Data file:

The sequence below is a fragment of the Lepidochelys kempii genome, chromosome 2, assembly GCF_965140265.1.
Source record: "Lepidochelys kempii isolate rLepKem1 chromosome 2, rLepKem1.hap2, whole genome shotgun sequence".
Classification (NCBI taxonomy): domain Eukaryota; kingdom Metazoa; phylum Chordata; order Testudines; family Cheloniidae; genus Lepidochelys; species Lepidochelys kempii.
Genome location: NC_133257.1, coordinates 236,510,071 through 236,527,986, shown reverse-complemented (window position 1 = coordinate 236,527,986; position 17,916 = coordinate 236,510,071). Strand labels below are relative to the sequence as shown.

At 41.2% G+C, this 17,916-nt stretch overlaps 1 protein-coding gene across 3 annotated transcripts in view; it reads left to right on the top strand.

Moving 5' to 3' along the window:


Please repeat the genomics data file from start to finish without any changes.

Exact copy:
The sequence below is a fragment of the Lepidochelys kempii genome, chromosome 2, assembly GCF_965140265.1.
Source record: "Lepidochelys kempii isolate rLepKem1 chromosome 2, rLepKem1.hap2, whole genome shotgun sequence".
Classification (NCBI taxonomy): domain Eukaryota; kingdom Metazoa; phylum Chordata; order Testudines; family Cheloniidae; genus Lepidochelys; species Lepidochelys kempii.
Genome location: NC_133257.1, coordinates 236,510,071 through 236,527,986, shown reverse-complemented (window position 1 = coordinate 236,527,986; position 17,916 = coordinate 236,510,071). Strand labels below are relative to the sequence as shown.

At 41.2% G+C, this 17,916-nt stretch overlaps 1 protein-coding gene across 3 annotated transcripts in view; it reads left to right on the top strand.

Moving 5' to 3' along the window: